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Plot question (spoilers)

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message 1: by Richard (last edited Oct 13, 2016 05:52AM) (new) - added it

Richard I don't get how Andreas Wolf arranges it so that Pip comes into contact with Tom and Leila. He works out who Pip is and who her mother is, and arranges for her to be recruited to the Sunlight Project by Annagret. But how does that lead to Pip ending up in Tom & Leila's house?


Elizabeth B. It is spelled out late in the book - Andreas sends Pip to work for Tom for the specific purpose of spying on him and having her sabotage him, in revenge for Tom's intention (as imagined by the mentally unstable Andreas) to expose Andreas's dark secret. Remember that he found Anabel and Pip only by first tracking Tom and figuring out who his first wife must have been. Tom was always Andreas's target. He gives Pip the lead on the thermonuclear warhead, tells her who to offer it to - Tom - and it unfolds from there.


message 3: by Nguyen (new) - added it

Nguyen Xuan Spreading over three continents and involving three generations, Purity is about a devastating friendship that unexpectedly started, withered over the years before tragically going astray.
It all began in a pub in Berlin just after the Wall came down. Both men were in their late thirties, one from East Germany, the other from the U.S.. Andreas, a bright charismatic dissident, came from a prominent East German family and Tom was a fledgeling journalist from Denver. Both were unhappy for different reasons. The two young men went along so well the American readily helped his new friend remove the body of a man he had killed and buried in his parents'yard and bury it at a safer place and the two went their separate ways. Tom became a respected journalist and Andreas an outlaw in exile in Bolivia because of European and American warrants for his arrest on spying and hacking charges.
Twenty-five years after they met all hell broke loose when Andreas came across an interview in a leading review which he thought disclosed his American friend's possible intent to denounce the murder he had committed and set out to "search for dirt" on him as a way to "inflict pain and chaos" on him at a distance. Finding out Tom had divorced and his wife, a billionaire's daughter, had vanished and got a daughter unbeknownst to Tom, he conceived and carried out a Machiavellian scheme against him and nearly succeeded, only to take his own life presumably out of inextinguishable guilt.
Purity is no ordinary novel. Instead of being told straight away, many stories are delivered by way of clues and bits scattered throughout the book whose reading partly amounts to assembling pieces of a huge puzzle, a fastidious, even irritating but eventually completely rewarding experience.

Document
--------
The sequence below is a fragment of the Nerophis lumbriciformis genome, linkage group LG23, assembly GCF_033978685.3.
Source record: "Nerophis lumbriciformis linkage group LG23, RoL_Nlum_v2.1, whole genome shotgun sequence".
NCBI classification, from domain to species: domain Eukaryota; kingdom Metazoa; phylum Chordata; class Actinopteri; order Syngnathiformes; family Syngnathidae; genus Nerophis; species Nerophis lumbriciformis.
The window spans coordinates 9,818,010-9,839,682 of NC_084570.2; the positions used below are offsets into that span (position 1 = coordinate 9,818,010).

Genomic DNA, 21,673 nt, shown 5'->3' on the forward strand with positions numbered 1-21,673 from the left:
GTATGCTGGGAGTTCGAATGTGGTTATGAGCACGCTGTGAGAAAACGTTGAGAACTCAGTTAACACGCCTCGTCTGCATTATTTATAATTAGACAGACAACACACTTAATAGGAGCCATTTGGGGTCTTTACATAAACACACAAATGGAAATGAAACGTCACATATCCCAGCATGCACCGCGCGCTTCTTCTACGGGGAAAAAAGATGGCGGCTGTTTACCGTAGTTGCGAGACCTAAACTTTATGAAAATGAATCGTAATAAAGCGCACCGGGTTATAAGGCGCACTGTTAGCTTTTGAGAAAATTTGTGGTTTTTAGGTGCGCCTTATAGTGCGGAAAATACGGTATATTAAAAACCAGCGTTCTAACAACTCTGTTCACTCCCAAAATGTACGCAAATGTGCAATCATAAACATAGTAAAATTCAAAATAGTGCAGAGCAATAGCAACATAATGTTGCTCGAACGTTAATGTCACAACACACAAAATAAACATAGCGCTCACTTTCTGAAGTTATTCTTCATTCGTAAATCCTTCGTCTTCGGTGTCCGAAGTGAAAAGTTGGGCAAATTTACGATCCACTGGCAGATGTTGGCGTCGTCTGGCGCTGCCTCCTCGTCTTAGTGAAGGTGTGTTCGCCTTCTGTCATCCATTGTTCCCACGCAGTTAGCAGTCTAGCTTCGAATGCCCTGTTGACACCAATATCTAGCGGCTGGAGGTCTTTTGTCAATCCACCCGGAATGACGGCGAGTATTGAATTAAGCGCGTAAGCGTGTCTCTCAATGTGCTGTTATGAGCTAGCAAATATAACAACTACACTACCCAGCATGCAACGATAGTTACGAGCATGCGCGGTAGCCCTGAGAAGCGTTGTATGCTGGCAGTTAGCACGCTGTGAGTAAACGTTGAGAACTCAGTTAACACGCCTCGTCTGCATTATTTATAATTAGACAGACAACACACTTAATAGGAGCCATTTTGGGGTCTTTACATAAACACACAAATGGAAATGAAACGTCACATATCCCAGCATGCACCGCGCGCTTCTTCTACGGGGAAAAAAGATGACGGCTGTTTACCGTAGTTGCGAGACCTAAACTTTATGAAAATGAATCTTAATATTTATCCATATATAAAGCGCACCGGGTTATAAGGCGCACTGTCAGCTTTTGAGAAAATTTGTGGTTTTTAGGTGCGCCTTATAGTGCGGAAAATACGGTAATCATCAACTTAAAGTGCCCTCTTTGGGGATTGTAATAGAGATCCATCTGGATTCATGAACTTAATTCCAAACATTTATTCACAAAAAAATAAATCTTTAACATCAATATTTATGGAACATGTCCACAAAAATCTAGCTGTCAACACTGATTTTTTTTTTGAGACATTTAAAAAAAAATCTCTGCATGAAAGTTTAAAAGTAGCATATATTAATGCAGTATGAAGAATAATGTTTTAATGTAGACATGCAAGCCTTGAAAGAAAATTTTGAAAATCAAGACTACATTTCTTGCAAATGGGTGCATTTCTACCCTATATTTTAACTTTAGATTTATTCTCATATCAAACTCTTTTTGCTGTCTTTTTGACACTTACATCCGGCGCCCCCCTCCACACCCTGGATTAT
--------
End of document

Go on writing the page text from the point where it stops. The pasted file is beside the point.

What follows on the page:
Take Andreas's obsession with sex. We learn in Chapter One that when from his hideout in Bolivia he tried to lure Tom's daughter into an intern with his organization, Andreas hinted in an email to her that his mother had shown him her genitals when he was seven years old. In Chapter Four she boasted to him that "she hasn't told anyone about [him] and [his] mom's vagina." Then we learn in Chapter Two that "[going] out to the family's dacha on a Friday afternoon [he] found [his] mother sitting stark naked between two rose bushes" and suddenly remembered that " when he saw her pussy in the rose garden ... this wasn't the first time he'd seen it," that she'd shown it to him once before, to answer some precocious question of his." But the whole picture only comes in Chapter Six, when we are told "what having Katya as a mother had been like, what it was to be psychologically fucked with, day after day, to be not only too young and too weak to fight, but unable even to be angry, because she'd seduced him to be wanting it."
The same applies to the dinner Andreas invited his new friend to after he had helped him move the body of the man he killed. Tom noted in his memoir, Chapter Five, that Andreas had told him, when they separated: "Get some sleep. Meet me here at seven. We'll have dinner, " to which he replied: "Sounds good," but that "[he] never saw [Andreas] again." Then we learn in Chapter Six that some months later Tom sent Andreas a letter from New York to apologize for "balling" on him. But when the former friends met for the last time and Tom asked Andreas why he had played havoc with his life Andreas replied that it was Tom who "started the whole thing" by "never show[ing] up while they had a dinner date." "I thought we were friends," he said.
Startling surprises are numerous. At some point Andreas asked Tom: "Were you thinking of me when you butt-raped your Anabel?"
The reader is spared neither crude language nor voyeuristic scenes.
Is Jonathan Franzen a great writer?
Well, maybe.


message 4: by Richard (new) - added it

Richard That's very interesting, but you've posted it in the wrong place. This is a discussion thread, you should have posted it under reviews.


message 5: by Nguyen (new) - added it

Nguyen Xuan Thanks. I erred, sorry.


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